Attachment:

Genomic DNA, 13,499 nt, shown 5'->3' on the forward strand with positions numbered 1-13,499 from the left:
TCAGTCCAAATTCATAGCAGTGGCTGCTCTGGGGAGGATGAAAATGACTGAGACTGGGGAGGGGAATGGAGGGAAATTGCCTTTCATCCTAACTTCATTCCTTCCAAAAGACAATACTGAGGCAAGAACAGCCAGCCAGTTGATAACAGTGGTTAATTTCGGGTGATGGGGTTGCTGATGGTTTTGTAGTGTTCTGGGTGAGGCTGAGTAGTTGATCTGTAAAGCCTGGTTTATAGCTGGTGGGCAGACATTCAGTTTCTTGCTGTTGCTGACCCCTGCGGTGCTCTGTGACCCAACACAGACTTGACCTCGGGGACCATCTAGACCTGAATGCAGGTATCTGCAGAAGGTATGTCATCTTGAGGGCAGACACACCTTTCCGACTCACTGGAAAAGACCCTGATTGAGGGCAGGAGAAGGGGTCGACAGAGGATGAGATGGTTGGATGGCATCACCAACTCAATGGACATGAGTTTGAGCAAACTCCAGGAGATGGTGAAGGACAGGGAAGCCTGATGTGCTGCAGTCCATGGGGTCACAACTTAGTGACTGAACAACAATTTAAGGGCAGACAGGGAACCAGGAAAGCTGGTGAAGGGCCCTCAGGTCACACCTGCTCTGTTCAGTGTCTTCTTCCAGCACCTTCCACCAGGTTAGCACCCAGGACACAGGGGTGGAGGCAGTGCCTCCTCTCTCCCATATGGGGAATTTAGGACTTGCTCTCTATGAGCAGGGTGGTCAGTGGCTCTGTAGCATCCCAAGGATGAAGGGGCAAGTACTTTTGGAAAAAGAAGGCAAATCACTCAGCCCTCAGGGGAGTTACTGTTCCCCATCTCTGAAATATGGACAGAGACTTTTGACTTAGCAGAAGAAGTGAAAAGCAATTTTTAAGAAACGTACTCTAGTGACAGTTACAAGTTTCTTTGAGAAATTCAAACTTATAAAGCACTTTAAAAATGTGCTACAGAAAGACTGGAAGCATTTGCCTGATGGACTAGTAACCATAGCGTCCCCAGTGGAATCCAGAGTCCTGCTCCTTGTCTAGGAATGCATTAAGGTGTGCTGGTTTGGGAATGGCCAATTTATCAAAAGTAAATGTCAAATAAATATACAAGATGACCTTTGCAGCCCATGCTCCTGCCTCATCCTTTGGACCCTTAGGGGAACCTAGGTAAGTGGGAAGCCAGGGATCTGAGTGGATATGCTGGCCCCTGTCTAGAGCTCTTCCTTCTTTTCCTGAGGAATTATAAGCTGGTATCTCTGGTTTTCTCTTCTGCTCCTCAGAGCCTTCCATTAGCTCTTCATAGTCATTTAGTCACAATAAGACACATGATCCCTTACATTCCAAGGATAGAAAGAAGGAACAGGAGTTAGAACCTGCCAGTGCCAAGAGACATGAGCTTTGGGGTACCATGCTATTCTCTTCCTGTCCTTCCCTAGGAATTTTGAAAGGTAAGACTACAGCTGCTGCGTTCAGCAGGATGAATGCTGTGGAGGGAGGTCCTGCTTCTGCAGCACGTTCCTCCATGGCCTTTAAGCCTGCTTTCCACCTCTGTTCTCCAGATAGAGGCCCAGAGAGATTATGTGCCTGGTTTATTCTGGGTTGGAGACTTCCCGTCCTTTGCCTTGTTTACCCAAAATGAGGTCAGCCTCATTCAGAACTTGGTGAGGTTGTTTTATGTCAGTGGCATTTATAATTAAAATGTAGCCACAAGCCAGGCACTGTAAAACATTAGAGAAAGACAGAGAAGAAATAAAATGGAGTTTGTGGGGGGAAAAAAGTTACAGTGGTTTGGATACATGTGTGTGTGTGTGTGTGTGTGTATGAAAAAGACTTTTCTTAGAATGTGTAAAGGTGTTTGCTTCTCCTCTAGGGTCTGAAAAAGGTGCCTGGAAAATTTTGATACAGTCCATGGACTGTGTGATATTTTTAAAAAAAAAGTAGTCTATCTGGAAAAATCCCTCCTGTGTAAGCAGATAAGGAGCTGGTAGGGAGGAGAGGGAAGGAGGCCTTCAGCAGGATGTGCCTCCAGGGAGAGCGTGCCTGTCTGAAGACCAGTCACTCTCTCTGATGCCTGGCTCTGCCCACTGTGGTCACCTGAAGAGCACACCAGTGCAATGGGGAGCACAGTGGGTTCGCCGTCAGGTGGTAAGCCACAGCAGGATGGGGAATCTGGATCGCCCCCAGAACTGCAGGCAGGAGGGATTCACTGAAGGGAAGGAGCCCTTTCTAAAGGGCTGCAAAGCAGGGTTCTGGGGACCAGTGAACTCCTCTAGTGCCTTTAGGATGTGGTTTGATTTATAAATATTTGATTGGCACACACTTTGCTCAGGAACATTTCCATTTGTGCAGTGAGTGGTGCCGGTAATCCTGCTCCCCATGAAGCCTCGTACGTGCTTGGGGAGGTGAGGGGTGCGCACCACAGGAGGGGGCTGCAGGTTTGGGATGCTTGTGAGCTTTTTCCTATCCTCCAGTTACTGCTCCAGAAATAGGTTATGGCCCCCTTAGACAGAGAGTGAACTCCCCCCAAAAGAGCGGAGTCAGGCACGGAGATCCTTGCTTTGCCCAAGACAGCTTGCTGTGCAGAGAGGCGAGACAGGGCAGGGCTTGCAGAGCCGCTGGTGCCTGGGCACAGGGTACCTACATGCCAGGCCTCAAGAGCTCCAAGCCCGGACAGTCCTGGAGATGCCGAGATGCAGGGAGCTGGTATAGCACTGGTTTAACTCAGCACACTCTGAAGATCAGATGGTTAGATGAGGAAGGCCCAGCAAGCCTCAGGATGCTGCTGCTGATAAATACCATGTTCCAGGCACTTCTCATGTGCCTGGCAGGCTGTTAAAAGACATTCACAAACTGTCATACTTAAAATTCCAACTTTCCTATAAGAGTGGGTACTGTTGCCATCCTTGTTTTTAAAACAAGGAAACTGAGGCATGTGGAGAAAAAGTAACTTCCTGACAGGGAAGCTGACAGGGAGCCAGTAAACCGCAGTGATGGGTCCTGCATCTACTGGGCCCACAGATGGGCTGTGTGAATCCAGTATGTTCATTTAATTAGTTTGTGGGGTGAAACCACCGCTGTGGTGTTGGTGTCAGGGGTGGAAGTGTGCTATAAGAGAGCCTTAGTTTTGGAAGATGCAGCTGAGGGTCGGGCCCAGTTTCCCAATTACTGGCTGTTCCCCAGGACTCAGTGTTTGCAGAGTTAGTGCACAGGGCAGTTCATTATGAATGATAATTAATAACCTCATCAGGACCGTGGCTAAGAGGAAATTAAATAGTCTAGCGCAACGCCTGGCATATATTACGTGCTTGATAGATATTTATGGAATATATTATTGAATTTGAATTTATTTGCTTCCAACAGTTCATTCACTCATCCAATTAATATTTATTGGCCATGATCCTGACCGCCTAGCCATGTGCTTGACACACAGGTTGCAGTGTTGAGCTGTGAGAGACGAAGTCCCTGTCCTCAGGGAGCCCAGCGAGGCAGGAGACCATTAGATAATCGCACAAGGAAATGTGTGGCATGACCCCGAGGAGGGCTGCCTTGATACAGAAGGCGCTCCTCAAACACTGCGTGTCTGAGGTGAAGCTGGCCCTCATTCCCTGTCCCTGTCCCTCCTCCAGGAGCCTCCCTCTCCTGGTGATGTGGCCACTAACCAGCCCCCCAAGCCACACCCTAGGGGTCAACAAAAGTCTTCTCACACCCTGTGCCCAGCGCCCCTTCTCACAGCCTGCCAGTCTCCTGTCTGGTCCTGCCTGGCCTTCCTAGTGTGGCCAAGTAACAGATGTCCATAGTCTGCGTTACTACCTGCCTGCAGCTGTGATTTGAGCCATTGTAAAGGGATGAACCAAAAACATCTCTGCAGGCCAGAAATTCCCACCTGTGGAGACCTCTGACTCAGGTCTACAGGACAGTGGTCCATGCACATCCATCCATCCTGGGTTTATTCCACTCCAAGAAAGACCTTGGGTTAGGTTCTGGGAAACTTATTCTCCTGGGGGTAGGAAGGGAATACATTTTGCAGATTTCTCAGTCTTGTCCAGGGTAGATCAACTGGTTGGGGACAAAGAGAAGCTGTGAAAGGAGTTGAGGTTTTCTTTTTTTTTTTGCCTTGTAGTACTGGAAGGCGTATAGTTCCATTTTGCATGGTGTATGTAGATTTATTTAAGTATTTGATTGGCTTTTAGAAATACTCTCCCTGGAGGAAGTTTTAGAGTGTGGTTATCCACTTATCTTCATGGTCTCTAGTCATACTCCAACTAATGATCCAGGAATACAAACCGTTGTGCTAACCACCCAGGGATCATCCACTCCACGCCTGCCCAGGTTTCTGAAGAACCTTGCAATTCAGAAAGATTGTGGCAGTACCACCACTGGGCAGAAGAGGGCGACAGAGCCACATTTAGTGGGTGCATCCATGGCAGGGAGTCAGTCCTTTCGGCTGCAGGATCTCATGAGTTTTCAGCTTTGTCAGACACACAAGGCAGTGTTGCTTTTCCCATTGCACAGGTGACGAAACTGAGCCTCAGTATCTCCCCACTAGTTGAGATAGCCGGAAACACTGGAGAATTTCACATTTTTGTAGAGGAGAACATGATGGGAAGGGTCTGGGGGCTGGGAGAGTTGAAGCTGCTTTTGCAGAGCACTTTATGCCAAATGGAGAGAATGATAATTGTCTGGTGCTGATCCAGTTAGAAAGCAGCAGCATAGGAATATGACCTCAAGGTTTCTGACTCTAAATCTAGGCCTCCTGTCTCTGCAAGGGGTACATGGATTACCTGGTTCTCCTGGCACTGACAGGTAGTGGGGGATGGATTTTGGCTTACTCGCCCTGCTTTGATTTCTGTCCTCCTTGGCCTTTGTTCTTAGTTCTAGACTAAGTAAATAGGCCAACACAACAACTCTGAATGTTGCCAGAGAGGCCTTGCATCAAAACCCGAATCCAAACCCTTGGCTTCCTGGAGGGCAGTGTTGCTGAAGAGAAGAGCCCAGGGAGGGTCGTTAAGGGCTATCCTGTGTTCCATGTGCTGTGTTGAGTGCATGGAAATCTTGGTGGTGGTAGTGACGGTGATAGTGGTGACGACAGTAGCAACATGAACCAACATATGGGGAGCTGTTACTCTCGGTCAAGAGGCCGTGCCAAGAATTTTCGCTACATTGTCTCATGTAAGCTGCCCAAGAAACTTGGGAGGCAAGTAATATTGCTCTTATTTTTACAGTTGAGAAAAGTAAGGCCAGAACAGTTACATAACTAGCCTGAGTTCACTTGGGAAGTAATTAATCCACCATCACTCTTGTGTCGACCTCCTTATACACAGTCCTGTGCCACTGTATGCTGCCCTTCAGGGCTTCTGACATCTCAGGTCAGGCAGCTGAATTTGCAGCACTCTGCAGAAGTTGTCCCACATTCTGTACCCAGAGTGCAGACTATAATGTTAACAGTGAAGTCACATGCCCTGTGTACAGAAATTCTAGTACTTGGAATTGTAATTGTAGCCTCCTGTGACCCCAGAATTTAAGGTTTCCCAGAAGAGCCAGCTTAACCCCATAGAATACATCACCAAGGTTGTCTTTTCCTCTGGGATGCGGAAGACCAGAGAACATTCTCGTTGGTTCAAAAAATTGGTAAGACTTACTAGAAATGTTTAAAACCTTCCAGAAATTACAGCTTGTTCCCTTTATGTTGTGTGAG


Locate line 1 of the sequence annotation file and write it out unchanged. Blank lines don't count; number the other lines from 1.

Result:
Genomic DNA, 13,499 nt, shown 5'->3' on the forward strand with positions numbered 1-13,499 from the left: